Hernandez and his co-defendants are charged in Count Two with conspiracy to commit murder in aid of racketeering, in violation of 18 U.S.C. section 1959(a)(5), and in Count Three with conspiracy to commit assault with a dangerous weapon in aid of racketeering, in violation of 18 U.S.C. section 1959(a)(6). Indictment at 57, 59. The analysis of the sufficiency of these counts is largely the same as with respect to Count One, and the same result is warranted - Defendants' motion to dismiss must be denied.

In order to survive a motion to dismiss the VICAR conspiracy counts, "[a]ll the indictment need allege is that [Defendants'] entered into an agreement to commit murder and an agreement to commit assault with a deadly weapon, to gain entrance to, or to maintain or increase [their] standing in, a racketeering enterprise." Ortiz, Docket No. 845 at 6. Here, there can be no dispute that the Indictment alleges such facts, and in so doing "track[s] the language of Section 1959(a)." Martinez, 2014 WL 998183, at *4. Moreover, as in both Ortiz and Martinez, where the court denied motions to dismiss similar VICAR conspiracy counts, the Indictment "incorporates by reference the preceding factual allegations establishing the existence of a racketeering enterprise. Thus, both Counts sufficiently allege that [Defendants] committed these conspiracies with the requisite racketeering motive - that is, with the intent to further [their] position in, or gain entrance to, the alleged enterprise." Ortiz, Docket No. 845 at 6; see also Martinez, 2014 WL 998183, at *4 (noting that the VICAR counts were sufficient, in part because they "explicitly incorporate by reference details about the [RICO conspiracy charged in] Count One").

As with Count One, Defendants argue that the VICAR conspiracy counts are fatally devoid of any specific factual allegations regarding the nature of the alleged conspiracies charged, such as which murders or assaults with deadly weapons Defendants agreed with each other to commit, and how they so agreed. Similarly, Defendants argue that the VICAR conspiracies alleged have not been placed within a sufficiently narrow time frame. Again, Defendants are mistaken because a fair reading of the Indictment indicates that Counts Four through Nineteen inform the VICAR conspiracy counts. As already noted, the substantive counts in the Indictment allege specific murders and assaults with deadly weapons - along with the dates on which those acts allegedly took place - committed in furtherance of the racketeering enterprise ( i.e., the 19th Street Sureños).[5] Hence, Defendants' citations to United States v. Cooper, No. CR-09-156-SI, 2014 U.S. Dist LEXIS 105617 (N.D. Cal. Jul. 31, 2014), and United States v. Keuylian, 23 F.Supp. 3d 1126 (C.D. Cal. 2014), are inapposite.[6]

Reading the Indictment holistically, as the Court must, the Court concludes that the VICAR allegations in Counts Two and Three contain a "plain, concise, and definite written statement of the essential facts constituting the offense charged." Fed. R. Crim. P. 7(c)(1). To the extent any Defendant believes he cannot adequately prepare against these allegations at trial, Defendants may bring an appropriate motion for a bill of particulars, as they have already done.[7]

C. Defendants Have Not Established a Particularized Need for the Grand Jury Transcripts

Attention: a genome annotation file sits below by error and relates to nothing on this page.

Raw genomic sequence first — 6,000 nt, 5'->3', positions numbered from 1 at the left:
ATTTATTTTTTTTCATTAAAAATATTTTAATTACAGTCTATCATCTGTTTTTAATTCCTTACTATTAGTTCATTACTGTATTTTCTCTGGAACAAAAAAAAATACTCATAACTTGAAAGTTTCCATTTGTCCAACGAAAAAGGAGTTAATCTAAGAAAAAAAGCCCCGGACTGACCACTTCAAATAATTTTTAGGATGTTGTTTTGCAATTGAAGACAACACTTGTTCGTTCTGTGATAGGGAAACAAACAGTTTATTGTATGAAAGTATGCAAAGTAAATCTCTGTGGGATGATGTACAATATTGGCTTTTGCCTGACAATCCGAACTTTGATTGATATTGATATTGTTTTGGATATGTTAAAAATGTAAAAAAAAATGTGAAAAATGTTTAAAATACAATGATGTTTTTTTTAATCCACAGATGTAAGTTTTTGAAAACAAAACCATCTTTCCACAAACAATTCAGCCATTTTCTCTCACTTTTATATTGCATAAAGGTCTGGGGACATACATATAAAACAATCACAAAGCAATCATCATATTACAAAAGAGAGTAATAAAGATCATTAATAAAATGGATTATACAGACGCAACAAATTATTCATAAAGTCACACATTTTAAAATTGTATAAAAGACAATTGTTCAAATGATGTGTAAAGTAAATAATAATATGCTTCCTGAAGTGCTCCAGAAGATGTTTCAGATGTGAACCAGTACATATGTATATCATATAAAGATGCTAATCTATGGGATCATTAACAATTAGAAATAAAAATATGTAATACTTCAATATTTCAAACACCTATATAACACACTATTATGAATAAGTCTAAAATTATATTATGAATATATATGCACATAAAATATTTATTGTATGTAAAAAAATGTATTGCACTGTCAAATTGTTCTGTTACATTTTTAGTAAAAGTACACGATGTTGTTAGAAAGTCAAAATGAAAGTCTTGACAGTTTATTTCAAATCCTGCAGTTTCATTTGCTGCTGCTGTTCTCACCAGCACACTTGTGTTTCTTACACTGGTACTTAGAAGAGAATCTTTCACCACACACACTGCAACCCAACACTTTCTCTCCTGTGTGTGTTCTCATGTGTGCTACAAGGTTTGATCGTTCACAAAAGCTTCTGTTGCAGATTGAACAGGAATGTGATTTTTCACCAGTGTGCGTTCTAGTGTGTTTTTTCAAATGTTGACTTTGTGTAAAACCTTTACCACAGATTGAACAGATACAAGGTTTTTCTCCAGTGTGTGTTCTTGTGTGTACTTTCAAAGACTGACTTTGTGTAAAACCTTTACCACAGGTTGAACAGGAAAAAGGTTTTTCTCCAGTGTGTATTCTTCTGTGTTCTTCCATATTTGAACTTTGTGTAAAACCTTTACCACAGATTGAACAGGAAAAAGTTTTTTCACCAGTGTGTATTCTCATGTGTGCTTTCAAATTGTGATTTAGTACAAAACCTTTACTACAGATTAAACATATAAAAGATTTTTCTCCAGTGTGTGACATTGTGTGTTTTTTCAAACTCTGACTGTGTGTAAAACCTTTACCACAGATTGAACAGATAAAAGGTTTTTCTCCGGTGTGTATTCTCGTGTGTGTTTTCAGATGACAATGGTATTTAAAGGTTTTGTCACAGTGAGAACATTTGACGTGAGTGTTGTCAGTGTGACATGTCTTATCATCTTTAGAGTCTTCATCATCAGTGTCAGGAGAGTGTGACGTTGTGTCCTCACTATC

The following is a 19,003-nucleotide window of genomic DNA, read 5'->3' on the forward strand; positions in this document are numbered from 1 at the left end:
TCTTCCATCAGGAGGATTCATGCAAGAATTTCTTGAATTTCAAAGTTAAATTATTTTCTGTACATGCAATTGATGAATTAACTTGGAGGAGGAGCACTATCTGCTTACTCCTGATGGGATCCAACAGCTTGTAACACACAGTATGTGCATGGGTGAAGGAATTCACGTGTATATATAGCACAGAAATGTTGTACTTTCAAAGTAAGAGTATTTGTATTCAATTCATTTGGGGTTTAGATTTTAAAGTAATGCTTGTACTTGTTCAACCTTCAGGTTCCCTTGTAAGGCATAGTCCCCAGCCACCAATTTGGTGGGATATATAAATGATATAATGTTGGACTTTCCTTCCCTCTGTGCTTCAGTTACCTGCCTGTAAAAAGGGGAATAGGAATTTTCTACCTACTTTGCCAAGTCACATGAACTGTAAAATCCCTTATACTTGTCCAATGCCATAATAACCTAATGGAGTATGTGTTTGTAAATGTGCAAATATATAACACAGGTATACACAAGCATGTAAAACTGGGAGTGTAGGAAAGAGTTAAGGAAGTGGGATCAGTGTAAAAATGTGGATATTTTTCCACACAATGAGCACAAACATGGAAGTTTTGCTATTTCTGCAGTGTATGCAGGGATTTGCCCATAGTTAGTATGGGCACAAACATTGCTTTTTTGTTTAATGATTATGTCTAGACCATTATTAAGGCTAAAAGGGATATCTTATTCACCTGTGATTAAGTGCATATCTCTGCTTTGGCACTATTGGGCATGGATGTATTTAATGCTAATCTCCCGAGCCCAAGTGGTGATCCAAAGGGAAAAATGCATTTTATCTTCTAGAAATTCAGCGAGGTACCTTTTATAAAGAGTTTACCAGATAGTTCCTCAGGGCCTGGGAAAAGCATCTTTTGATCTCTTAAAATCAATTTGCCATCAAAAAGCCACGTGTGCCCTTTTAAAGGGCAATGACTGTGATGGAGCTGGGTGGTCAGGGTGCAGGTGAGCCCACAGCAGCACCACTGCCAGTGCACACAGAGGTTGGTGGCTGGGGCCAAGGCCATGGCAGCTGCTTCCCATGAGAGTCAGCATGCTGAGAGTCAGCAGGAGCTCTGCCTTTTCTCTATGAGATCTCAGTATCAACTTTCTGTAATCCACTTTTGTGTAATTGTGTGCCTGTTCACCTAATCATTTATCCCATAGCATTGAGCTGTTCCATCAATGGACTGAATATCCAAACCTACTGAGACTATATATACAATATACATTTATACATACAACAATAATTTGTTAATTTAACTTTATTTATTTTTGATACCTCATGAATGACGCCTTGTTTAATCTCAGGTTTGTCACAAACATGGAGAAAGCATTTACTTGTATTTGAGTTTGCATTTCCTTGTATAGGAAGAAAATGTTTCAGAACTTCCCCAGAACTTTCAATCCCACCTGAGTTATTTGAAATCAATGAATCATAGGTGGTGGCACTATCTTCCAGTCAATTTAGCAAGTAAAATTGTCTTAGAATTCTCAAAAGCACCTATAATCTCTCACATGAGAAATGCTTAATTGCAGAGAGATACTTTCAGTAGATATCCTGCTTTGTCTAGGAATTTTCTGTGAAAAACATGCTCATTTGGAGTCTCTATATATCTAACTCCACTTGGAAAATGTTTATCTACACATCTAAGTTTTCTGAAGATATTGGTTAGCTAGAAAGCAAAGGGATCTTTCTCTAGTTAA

Defendants ask, in the alternative, that this Court order the production of the grand jury transcripts and instructions relating to Counts One through Three. The Court denies Defendants' request. As noted above, the burden is on Defendants to show a "particularized need" for the transcripts which "outweighs the policy of secrecy." Walczak, 783 F.2d at 857. Moreover, "an indictment regular on its face and returned by a legally constituted and unbiased grand jury is presumed to be valid; the party challenging this presumption faces a heavy burden." United States v. Buffington, 815 F.2d 1292, 1304 (9th Cir. 1987).

Defendants argue that they need to review the transcripts because they believe that the Government is constructively amending the Indictment to charge (and ultimately convict) Defendants based on conduct not actually presented to the grand jury. See Mot. at 23-24. Defendants have made no showing, however, that the Government is, in fact, constructively amending the Indictment.[8] Rather, as the Government correctly points out in its opposition brief, the Defendants' argument assumes its own premise: Defendants claim that the grand jury could not have been presented with the factual allegations the Government intends to prove at trial because the Indictment is insufficiently factually specific, and thus Defendants need to review the transcripts to confirm the alleged inadequacy of Counts One through Three. See Mot. at 24 (arguing that "Counts One through Three are subject to dismissal for factual insufficiency and constructive amendment, and defense counsel's review of the grand jury transcripts will underscore that the theories under which the government seeks to proceed to trial were never presented to that body as required by the Fifth Amendment") (emphasis added). But the Court has determined that the Indictment is sufficiently factually specific;[9] thus there is no particularized need for Defendants to obtain the grand jury transcripts so that they can "confirm" that the grand jury did not pass on the factual allegations the Government intends to prove at trial. See Pittsburgh Plate Glass Co., 360 U.S. at 400 (explaining that the "long-established policy" of grand jury secrecy is "older than our Nation itself, " and thus the burden is on the defense to show with specificity a "particularized need" for disclosure "which outweighs the policy of secrecy"); United States v. Reed, 156 F.3d 1241 (9th Cir. 1998) ("A defendant's particularized need must be based on more than speculation.") (citing Walczak, 783 F.2d at 857).

IV. CONCLUSION

Hernandez and his co-defendants motion to dismiss Counts One through Three of the Indictment is denied. Hernandez's request that the Government produce grand jury testimony and instructions is also denied.

This order disposes of Docket No. 391.

IT IS SO ORDERED.